America’s Roadmap for Earth Observations

Have you all been keeping up with your reading of policy documents issued by the Executive Office of the President of the United States? If not, you may have missed their National Plan for Civil Earth Observations (EO), issued a couple of weeks ago. Given the US Government is the largest provider of EO data in the world this is important for everyone working in the field, particularly as it estimates that EO activities are worth $30 billion to the US economy.

The National Plan builds on the US National Strategy for Civil Earth Observations issued in 2013; such national Earth observations strategies aren’t unusual, the UK has issued two in recent years with the UK Space Agency Earth Observation Strategy in October 2013 and the Department of Energy and Climate Change Earth Observation Strategy in June 2012. However, what makes the National Plan more interesting, and valuable, is that it ranks US priorities for civil EO together with the actions they intend to take to deliver them.

Landsat 8 showing London, data courtesy of the USGS

Landsat 8 showing London, data courtesy of the USGS

The plan identifies five priorities, with the top two focussing on achieving continuity of long-term sustained EO. The number one priority is to maintain observations considered vital to public safety; national economic and security interests; and critical to scientific research; this includes the continuity of Landsat multispectral information, the GPS network and a variety of weather, land and ocean measurements. Second priority is observations focussing on changes in climate, greenhouse gases, biodiversity and ecosystems often in collaboration with international partners. The third priority surrounds short-term experimental observations of less than seven years duration, such as measurements for specific scientific research, first-of-their-kind observations, innovations and proof of concept work. The final two priorities are around improvements to service-life extensions; and the assessment, and prioritization, of EO systems.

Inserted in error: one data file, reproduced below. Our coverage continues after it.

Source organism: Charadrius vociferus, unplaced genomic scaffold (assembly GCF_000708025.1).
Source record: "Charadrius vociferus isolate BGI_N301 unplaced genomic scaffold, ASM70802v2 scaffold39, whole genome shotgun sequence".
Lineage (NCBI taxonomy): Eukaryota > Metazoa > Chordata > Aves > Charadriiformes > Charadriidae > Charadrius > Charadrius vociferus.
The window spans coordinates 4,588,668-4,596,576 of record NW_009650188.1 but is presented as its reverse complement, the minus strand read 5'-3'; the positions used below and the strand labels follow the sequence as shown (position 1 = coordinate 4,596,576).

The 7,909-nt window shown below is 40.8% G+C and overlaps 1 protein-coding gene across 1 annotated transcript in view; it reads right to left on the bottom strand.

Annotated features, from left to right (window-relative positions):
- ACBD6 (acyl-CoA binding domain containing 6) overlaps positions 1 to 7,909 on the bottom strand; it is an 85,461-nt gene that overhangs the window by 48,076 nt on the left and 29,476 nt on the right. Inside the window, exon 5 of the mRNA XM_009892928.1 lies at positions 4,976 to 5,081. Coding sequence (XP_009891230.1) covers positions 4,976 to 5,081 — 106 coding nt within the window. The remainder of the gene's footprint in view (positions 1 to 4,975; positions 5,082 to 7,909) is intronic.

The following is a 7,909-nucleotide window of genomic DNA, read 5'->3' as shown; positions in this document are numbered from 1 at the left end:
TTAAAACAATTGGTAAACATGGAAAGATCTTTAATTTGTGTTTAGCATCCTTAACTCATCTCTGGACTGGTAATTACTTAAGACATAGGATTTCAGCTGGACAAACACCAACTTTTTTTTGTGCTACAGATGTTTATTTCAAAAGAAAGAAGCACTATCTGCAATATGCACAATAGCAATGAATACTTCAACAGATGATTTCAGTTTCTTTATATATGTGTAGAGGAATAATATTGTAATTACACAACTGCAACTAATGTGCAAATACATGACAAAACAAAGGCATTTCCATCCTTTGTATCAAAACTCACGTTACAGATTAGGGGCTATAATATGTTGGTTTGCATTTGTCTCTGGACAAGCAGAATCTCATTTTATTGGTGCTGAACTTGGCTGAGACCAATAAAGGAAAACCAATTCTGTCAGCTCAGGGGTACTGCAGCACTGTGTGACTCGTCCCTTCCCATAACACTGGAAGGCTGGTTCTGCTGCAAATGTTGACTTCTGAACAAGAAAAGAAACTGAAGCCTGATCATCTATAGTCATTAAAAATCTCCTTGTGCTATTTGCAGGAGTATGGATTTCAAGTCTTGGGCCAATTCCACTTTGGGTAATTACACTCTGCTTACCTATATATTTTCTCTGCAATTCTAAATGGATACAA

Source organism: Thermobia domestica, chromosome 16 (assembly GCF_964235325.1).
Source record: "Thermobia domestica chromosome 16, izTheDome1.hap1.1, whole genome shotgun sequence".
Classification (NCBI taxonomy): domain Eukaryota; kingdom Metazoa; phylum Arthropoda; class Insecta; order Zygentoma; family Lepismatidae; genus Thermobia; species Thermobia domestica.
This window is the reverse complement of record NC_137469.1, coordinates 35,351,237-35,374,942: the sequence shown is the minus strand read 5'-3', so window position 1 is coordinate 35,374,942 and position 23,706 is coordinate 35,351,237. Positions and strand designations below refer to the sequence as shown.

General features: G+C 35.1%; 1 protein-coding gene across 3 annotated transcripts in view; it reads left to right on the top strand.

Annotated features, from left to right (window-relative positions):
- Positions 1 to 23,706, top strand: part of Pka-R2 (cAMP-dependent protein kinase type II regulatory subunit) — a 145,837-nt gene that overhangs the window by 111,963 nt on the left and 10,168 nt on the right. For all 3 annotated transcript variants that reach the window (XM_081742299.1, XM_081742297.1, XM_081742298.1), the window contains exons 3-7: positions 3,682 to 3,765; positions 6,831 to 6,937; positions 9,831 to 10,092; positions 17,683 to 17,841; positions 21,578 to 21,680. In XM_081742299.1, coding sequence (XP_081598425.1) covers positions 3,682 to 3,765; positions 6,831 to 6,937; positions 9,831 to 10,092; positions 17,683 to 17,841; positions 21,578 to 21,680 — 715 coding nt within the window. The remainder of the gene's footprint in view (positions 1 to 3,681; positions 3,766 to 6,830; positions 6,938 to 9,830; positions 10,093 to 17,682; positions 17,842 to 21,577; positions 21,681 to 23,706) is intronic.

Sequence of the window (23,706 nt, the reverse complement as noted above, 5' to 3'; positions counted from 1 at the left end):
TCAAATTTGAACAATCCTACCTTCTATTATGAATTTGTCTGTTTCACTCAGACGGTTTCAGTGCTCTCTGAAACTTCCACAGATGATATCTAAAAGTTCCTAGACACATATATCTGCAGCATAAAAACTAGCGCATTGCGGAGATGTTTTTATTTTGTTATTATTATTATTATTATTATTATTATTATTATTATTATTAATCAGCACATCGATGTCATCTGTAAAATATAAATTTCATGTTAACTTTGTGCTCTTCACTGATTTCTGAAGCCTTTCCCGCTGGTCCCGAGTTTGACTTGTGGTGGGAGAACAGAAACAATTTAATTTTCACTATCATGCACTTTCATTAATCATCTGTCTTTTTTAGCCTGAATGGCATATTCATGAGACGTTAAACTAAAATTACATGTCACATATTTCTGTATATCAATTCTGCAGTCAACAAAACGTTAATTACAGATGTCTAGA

1. Whilst the priorities are interesting, far more interesting, and valuable, are the eight actions the US Government intends to take to deliver these priorities:
    Increase the integration of EO data, and making data available to everyone irrespective of the original purpose. By eliminating the silo approach to data, it will offer greater potential for innovative research.
  2. Implement the Big Earth Data Initiative (BEDI) to provide uniform methodologies and practices for the handling of EO data to enable a wider group of users, without specialist knowledge, to find, obtain, evaluate, understand, compare and use new and legacy data.
  3. Increase efficiency and cost savings through streamlining processes, coordinated acquisition of data, cooperation and collaborative working with commercial and non- US owned satellites.
  4. Improve spatial resolution, temporal cycle, sample density and geographic coverage of observation networks with both new observation systems and technical upgrades.
  5. Maintain the physical, computing, communication and human infrastructure required to deliver EO.
  6. Encourage private companies to invest in the space sector. However, it makes clear that it intends to maintain the principles of open data sharing which will make it interesting to see how, and where, private firms will get returns on their investments.
  7. Continuing to work with other international bodies and space agencies to provide access to greater EO data and supporting collaborative research.
  8. Using citizen science, crowdsourcing and private sector initiatives to leverage EO data innovations.

The National Plan is a detailed document and it will be interesting to see the UK Space Agency, or perhaps the European Space Agency, version. Any EO business working in, or with firms in, the US needs to begin planning for these developments. Would does your business need to do to reposition your core competences, skill base or infrastructure to be able to exploit these opportunities? Even if you don’t currently work in the US take note, the journey outlined will impact the EO community.